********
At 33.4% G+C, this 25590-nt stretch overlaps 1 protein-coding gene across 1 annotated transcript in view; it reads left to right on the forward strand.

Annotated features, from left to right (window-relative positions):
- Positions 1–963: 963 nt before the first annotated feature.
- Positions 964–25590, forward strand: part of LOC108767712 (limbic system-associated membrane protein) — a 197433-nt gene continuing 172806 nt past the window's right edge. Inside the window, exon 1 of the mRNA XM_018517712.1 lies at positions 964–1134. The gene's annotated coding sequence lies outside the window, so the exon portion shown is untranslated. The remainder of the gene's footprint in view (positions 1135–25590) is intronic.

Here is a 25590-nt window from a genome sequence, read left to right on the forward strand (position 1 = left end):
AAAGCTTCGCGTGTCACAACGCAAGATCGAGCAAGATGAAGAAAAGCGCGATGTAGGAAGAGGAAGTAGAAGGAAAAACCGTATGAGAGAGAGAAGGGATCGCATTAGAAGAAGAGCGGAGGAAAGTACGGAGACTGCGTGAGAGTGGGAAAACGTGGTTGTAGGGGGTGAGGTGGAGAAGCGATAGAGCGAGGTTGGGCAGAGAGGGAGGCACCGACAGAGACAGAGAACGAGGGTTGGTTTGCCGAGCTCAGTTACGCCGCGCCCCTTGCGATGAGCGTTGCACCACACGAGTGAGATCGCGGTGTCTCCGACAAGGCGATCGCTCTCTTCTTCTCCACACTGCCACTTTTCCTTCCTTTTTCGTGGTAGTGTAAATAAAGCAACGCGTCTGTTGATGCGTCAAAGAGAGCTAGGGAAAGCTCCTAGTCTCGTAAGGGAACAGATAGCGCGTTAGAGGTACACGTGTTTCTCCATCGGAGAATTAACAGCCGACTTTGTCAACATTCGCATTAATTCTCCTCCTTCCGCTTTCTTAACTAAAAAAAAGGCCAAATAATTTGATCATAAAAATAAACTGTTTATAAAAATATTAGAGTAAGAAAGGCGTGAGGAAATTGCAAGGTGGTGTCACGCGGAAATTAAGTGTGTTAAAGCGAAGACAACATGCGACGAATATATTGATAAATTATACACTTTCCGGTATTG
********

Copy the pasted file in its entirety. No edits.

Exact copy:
At 33.4% G+C, this 25590-nt stretch overlaps 1 protein-coding gene across 1 annotated transcript in view; it reads left to right on the forward strand.

Annotated features, from left to right (window-relative positions):
- Positions 1–963: 963 nt before the first annotated feature.
- Positions 964–25590, forward strand: part of LOC108767712 (limbic system-associated membrane protein) — a 197433-nt gene continuing 172806 nt past the window's right edge. Inside the window, exon 1 of the mRNA XM_018517712.1 lies at positions 964–1134. The gene's annotated coding sequence lies outside the window, so the exon portion shown is untranslated. The remainder of the gene's footprint in view (positions 1135–25590) is intronic.

Here is a 25590-nt window from a genome sequence, read left to right on the forward strand (position 1 = left end):
AAAGCTTCGCGTGTCACAACGCAAGATCGAGCAAGATGAAGAAAAGCGCGATGTAGGAAGAGGAAGTAGAAGGAAAAACCGTATGAGAGAGAGAAGGGATCGCATTAGAAGAAGAGCGGAGGAAAGTACGGAGACTGCGTGAGAGTGGGAAAACGTGGTTGTAGGGGGTGAGGTGGAGAAGCGATAGAGCGAGGTTGGGCAGAGAGGGAGGCACCGACAGAGACAGAGAACGAGGGTTGGTTTGCCGAGCTCAGTTACGCCGCGCCCCTTGCGATGAGCGTTGCACCACACGAGTGAGATCGCGGTGTCTCCGACAAGGCGATCGCTCTCTTCTTCTCCACACTGCCACTTTTCCTTCCTTTTTCGTGGTAGTGTAAATAAAGCAACGCGTCTGTTGATGCGTCAAAGAGAGCTAGGGAAAGCTCCTAGTCTCGTAAGGGAACAGATAGCGCGTTAGAGGTACACGTGTTTCTCCATCGGAGAATTAACAGCCGACTTTGTCAACATTCGCATTAATTCTCCTCCTTCCGCTTTCTTAACTAAAAAAAAGGCCAAATAATTTGATCATAAAAATAAACTGTTTATAAAAATATTAGAGTAAGAAAGGCGTGAGGAAATTGCAAGGTGGTGTCACGCGGAAATTAAGTGTGTTAAAGCGAAGACAACATGCGACGAATATATTGATAAATTATACACTTTCCGGTATTG